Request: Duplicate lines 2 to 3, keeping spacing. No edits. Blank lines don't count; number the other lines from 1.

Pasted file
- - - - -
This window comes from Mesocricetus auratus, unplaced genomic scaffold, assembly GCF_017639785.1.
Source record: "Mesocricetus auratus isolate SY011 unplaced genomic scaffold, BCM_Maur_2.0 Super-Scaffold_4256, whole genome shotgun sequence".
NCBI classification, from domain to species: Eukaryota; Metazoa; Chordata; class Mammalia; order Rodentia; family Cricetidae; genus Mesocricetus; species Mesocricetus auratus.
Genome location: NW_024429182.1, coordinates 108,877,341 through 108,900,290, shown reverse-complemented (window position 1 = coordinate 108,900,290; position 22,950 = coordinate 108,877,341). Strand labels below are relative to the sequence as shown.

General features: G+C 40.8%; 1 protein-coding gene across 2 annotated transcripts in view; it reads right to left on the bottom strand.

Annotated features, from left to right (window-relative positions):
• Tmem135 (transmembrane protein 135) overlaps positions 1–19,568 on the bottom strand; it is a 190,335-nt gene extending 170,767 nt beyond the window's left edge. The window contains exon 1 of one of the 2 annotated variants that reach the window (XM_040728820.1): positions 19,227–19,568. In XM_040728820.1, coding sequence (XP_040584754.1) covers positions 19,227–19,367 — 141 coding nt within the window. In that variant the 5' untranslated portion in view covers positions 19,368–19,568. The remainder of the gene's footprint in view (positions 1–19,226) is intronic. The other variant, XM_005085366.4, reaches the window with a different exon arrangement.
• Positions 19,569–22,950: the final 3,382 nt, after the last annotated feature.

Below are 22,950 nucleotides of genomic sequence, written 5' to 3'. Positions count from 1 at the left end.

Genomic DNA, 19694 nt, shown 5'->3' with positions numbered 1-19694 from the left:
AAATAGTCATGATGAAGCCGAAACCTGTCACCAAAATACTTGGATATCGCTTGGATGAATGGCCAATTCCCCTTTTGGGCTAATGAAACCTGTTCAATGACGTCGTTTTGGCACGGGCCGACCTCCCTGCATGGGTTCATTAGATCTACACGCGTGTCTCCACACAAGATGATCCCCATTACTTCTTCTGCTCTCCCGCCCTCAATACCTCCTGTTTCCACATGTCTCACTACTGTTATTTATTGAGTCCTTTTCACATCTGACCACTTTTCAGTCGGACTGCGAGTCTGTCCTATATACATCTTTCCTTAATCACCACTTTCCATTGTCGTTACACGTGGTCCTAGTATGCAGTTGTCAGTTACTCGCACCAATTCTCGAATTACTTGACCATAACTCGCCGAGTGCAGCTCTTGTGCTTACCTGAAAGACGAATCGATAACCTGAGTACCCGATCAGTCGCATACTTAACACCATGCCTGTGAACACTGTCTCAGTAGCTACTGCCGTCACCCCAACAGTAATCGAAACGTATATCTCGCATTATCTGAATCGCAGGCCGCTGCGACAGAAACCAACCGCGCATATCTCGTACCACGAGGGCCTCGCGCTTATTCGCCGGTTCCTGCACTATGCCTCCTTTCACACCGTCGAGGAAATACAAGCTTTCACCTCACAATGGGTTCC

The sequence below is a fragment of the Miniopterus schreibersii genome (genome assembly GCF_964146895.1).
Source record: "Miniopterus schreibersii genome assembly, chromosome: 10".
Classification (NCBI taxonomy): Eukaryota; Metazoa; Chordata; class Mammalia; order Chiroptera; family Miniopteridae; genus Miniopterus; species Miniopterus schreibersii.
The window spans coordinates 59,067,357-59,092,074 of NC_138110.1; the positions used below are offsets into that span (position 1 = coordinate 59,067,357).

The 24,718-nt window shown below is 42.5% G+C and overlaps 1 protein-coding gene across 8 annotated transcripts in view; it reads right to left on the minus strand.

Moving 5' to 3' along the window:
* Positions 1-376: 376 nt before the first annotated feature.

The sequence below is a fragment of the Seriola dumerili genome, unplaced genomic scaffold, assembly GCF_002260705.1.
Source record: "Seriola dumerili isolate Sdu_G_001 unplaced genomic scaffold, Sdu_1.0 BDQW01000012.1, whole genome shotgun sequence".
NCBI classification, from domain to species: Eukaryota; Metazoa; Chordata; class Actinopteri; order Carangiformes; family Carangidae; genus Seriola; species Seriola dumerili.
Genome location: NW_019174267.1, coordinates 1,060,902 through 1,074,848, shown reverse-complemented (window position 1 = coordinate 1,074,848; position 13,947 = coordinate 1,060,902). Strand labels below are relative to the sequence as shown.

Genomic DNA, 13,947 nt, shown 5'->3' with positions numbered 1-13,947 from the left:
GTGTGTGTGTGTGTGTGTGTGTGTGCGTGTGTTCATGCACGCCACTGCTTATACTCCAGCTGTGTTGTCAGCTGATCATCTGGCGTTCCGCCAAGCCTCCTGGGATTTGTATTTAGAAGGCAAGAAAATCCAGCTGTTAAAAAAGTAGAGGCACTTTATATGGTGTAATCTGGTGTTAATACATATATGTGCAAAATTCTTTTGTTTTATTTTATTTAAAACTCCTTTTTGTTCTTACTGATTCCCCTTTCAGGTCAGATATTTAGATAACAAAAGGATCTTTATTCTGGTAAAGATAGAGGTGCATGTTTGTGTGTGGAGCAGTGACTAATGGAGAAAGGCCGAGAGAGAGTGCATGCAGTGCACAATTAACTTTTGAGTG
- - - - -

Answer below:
Source record: "Mesocricetus auratus isolate SY011 unplaced genomic scaffold, BCM_Maur_2.0 Super-Scaffold_4256, whole genome shotgun sequence".
NCBI classification, from domain to species: Eukaryota; Metazoa; Chordata; class Mammalia; order Rodentia; family Cricetidae; genus Mesocricetus; species Mesocricetus auratus.